Verizon ( VZ) posted strong second-quarter numbers Tuesday, led by another impressive performance in wireless. For its second quarter ended June 30, the New York telco earned $1.8 billion, or 64 cents a share. That's up from the year-ago $338 million, or 12 cents a share, after a loss on the sale of the company's Iusacell stake. Revenue rose 6% to $17.84 billion. The latest-quarter numbers eased past the Wall Street analyst estimate; the Thomson First Call consensus called for earnings of 60 cents a share on revenue of $17.4 billion. "Verizon Wireless again extended its industry leadership with another outstanding quarter of profitable growth, including industry-record net customer additions," CEO Ivan Seidenberg said. "We also made headway in offsetting an anticipated decline in traditional wireline revenues with new revenues from broadband DSL, long-distance, data and enterprise services. Our investments in these areas are paying off, as we continue to transform our revenue mix." The strongest numbers came once again from the company's 55%-owned Verizon Wireless unit. The nation's largest wireless service provider posted 25% revenue growth, hitting $6.8 billion in quarterly revenue, along with a 570-basis-point gain in margins and a company record-low monthly turnover, or churn, rate of 1.45%. TheStreet.com reported Monday that Verizon Wireless had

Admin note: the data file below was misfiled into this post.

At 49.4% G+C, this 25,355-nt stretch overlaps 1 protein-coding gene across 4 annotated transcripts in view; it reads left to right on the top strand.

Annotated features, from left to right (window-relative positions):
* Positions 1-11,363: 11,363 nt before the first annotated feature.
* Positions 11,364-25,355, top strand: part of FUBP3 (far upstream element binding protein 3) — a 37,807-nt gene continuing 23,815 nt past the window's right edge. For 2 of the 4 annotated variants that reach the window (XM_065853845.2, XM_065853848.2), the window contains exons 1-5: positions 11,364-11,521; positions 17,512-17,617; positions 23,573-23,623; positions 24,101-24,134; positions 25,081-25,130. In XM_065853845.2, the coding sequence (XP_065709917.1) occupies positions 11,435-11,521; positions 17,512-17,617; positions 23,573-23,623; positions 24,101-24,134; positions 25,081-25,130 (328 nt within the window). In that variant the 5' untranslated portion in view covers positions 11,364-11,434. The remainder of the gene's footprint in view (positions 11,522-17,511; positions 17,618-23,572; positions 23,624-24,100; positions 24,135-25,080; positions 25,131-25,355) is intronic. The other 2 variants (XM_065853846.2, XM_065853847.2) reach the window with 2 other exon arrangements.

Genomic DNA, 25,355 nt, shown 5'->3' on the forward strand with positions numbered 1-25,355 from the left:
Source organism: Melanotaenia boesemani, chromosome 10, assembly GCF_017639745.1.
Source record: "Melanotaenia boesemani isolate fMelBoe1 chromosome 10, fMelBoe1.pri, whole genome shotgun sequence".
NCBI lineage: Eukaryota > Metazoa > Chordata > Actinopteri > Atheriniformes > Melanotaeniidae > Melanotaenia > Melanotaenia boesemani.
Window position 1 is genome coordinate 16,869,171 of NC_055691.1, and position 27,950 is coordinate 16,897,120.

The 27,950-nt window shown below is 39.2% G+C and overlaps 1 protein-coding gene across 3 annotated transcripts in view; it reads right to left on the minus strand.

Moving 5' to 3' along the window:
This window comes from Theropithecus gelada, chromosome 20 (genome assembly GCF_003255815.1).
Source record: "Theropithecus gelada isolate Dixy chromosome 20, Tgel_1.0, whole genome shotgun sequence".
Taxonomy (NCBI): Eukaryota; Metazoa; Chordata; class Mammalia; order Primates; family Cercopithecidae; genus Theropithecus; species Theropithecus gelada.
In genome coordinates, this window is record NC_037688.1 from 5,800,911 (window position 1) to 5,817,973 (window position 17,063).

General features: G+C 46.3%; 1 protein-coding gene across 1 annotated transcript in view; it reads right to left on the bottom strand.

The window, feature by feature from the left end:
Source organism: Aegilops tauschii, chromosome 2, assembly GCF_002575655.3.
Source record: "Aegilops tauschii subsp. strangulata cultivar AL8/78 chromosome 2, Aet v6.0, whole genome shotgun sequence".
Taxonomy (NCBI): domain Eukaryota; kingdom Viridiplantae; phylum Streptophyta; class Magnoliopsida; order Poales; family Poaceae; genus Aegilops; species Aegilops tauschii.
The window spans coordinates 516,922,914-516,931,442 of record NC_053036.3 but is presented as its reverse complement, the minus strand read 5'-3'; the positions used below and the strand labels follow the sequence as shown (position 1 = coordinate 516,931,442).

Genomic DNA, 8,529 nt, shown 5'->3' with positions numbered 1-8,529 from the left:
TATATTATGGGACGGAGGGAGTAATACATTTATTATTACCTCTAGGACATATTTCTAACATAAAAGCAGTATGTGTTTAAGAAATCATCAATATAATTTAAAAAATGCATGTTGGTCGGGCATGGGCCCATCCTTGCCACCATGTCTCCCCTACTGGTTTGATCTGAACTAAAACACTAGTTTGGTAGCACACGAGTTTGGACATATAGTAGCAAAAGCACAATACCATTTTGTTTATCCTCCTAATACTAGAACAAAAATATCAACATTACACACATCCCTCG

added 1.54 million subscribers in the second quarter, beating analysts' estimates. Verizon Wireless is a venture of Verizon and British wireless giant Vodafone ( VOD). The numbers offer the latest evidence that Verizon Wireless has been growing at a rapid clip. The June-quarter numbers surpass the 1.4 million new subscribers the venture added in the first quarter ended in March. Verizon Wireless now has 40.4 million subscribers. The reduction in churn beats the analyst estimate and comes as the company capitalizes on defections from AT&T Wireless ( AWE) and Cingular, which posted sluggish subscriber gains last week.
Earlier this year, Cingular offered to pay $15 per share for AT&T Wireless in a $41 billion merger the companies expect to close by year-end. In recent quarters, strong gains at the wireless venture have overshadowed the declines in Verizon's local phone business. Even so, Tuesday's news comes as the regional Bells seem to have scored another win with AT&T's ( T) decision to
throw in the towel on the consumer phone game. Shares of the big local phone giants -- Verizon and rivals SBC ( SBC) and BellSouth ( BLS) -- have risen more than 4% since Thursday in the wake of Ma Bell's residential retreat. On Tuesday, Verizon said it added 280,000 digital subscriber line, or DSL, fast Internet access customers and posted 15% growth in long-distance revenue. The company has been looking to those services along with wireless to offset the continuing erosion of its local phone base. The company also said operating margins rose to 21% from 16% a year earlier. Early Tuesday, the stock rose 49 cents to $36.99.